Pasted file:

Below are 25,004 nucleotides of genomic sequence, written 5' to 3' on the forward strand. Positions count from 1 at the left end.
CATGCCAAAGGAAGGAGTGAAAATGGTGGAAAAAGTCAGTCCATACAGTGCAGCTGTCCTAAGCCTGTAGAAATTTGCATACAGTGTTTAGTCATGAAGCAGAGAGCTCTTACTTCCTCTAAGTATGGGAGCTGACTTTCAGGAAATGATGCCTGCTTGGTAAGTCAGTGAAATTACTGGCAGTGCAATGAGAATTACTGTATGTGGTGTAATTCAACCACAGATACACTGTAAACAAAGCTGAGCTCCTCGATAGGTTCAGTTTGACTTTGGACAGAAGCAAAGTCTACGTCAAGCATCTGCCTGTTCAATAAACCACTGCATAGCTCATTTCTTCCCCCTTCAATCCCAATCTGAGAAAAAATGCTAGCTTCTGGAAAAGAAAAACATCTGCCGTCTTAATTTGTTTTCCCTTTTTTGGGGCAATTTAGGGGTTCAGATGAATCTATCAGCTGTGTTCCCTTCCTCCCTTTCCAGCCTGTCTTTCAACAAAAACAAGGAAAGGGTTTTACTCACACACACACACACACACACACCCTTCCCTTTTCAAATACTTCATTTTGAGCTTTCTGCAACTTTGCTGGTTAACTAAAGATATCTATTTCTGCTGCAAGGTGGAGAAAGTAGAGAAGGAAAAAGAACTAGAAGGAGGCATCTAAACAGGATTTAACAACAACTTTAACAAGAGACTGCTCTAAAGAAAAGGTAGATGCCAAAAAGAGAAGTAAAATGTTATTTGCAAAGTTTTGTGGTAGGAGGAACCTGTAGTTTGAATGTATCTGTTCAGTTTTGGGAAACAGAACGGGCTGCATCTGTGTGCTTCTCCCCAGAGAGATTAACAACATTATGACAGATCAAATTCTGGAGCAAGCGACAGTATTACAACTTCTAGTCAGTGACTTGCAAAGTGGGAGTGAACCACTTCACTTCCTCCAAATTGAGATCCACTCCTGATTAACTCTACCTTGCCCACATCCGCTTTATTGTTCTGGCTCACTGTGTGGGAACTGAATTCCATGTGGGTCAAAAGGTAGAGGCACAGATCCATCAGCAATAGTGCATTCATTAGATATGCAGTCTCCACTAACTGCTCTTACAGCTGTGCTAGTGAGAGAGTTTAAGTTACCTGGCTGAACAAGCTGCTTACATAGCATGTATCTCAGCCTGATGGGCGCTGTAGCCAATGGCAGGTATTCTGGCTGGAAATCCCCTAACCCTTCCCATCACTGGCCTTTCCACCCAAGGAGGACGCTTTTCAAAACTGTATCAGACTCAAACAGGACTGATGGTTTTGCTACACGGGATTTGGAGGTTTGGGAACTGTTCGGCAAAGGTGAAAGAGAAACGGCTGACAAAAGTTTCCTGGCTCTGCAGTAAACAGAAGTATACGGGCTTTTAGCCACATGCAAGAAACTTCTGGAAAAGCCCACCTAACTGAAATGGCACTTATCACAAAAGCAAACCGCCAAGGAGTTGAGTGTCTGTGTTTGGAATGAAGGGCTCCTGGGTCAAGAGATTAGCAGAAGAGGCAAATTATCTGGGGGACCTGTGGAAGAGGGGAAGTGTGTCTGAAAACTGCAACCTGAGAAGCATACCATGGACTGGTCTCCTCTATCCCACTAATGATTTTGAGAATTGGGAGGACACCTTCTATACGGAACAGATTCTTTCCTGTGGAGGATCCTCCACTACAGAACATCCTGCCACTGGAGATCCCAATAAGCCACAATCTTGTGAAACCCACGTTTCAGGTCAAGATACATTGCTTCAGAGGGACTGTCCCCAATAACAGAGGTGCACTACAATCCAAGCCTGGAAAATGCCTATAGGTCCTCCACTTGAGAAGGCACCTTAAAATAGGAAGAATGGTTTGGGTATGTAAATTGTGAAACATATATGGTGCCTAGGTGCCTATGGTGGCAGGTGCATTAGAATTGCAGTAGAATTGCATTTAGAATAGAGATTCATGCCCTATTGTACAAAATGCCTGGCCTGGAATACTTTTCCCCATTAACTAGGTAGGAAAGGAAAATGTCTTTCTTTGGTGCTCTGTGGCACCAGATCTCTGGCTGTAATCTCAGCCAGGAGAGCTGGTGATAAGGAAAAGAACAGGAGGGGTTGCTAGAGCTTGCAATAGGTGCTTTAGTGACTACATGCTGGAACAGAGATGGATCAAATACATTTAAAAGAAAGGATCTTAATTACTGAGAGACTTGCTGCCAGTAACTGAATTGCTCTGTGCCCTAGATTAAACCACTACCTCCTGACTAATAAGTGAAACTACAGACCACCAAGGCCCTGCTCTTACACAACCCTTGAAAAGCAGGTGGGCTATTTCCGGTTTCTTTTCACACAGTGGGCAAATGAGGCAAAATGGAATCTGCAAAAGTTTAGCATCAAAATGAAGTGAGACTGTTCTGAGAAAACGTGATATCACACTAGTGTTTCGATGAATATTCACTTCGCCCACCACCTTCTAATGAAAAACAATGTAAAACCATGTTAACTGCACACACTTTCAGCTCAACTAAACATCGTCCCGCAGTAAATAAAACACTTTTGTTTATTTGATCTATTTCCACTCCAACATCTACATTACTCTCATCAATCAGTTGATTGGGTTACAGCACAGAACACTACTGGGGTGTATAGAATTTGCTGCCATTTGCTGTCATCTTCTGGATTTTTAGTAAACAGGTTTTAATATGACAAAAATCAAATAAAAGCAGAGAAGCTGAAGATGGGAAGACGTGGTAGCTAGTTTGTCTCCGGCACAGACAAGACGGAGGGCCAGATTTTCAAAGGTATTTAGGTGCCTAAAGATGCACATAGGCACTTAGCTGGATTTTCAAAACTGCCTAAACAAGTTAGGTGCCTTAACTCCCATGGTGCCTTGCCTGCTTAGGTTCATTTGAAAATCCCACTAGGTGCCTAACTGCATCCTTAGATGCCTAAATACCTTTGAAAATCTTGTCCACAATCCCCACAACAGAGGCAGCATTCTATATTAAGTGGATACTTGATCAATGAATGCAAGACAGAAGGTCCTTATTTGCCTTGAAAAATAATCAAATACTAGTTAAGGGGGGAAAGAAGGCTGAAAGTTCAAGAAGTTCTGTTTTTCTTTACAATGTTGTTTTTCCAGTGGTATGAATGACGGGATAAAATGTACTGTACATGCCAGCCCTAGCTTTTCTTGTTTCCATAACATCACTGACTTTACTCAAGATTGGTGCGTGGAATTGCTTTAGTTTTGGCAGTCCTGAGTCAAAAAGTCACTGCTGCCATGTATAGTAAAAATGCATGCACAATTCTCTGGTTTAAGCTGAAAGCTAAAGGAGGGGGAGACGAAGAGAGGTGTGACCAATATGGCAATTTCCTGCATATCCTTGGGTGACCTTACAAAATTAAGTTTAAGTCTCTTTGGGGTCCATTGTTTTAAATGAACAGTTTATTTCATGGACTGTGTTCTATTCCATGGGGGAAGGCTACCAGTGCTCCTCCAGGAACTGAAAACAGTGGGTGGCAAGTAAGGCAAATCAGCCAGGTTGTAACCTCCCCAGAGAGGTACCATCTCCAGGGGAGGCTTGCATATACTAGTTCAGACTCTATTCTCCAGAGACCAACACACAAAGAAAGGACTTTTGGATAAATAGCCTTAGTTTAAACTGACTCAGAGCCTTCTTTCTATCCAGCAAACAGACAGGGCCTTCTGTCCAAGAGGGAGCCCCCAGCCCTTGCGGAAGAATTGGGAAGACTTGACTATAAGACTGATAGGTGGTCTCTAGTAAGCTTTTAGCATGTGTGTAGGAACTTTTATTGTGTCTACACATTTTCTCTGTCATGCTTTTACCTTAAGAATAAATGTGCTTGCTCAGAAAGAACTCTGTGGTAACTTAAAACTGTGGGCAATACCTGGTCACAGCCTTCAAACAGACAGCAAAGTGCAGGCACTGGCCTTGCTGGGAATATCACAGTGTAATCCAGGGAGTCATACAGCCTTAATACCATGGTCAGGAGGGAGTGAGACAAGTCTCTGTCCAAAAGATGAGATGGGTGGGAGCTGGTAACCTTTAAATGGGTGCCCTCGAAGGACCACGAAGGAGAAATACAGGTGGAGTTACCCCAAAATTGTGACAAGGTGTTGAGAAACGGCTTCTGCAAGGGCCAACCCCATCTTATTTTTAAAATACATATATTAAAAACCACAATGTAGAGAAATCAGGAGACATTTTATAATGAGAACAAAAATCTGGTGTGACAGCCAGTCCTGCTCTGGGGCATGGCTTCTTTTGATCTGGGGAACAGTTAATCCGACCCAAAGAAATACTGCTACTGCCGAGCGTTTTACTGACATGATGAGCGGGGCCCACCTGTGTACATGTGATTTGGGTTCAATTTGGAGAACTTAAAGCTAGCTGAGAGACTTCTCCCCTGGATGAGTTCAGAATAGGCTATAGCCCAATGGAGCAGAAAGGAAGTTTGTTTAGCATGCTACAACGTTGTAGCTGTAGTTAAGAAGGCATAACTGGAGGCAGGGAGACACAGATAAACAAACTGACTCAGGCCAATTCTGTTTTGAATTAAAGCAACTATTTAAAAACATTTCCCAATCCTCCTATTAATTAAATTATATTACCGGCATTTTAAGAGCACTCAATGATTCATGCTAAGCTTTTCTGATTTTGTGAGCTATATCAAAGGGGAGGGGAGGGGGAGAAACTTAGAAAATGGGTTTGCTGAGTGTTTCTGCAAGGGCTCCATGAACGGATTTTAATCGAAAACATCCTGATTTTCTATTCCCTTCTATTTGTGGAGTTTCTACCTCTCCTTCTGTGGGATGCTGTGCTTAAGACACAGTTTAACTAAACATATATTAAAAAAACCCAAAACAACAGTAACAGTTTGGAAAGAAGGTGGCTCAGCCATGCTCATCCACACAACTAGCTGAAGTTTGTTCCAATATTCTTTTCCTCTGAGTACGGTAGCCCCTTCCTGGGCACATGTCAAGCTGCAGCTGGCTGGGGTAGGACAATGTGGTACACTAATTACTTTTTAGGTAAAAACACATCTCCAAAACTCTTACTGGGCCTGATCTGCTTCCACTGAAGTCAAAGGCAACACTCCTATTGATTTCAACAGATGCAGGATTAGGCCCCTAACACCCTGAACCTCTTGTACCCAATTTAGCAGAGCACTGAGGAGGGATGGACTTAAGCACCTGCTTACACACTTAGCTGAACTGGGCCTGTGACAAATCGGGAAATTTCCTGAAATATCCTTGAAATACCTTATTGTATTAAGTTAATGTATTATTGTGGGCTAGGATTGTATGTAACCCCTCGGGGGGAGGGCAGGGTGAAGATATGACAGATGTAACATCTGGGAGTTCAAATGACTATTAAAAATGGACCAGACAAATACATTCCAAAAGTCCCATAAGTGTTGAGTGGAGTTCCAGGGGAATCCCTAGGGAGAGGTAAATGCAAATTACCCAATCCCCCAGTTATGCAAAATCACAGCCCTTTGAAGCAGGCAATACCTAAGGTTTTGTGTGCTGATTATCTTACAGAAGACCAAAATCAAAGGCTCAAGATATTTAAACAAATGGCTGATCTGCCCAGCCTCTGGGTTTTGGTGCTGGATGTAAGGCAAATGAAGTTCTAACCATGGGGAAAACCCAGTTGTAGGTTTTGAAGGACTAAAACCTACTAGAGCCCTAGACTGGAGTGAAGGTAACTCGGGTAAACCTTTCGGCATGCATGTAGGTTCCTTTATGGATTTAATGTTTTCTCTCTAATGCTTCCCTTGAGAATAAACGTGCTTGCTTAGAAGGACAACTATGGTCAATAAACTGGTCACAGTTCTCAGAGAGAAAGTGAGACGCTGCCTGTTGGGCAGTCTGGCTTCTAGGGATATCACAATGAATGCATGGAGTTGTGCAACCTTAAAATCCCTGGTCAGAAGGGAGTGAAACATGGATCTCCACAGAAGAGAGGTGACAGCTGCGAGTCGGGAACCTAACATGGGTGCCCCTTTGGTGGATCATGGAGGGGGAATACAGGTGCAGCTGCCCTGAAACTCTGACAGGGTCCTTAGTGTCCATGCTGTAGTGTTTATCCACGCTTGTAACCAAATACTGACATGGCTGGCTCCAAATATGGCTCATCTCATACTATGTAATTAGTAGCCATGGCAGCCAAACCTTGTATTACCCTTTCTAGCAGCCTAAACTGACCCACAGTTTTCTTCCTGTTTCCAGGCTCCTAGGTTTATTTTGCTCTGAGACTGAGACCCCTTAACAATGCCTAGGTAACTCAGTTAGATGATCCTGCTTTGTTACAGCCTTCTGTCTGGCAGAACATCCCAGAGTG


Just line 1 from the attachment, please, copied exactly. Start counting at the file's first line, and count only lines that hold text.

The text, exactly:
Below are 25,004 nucleotides of genomic sequence, written 5' to 3' on the forward strand. Positions count from 1 at the left end.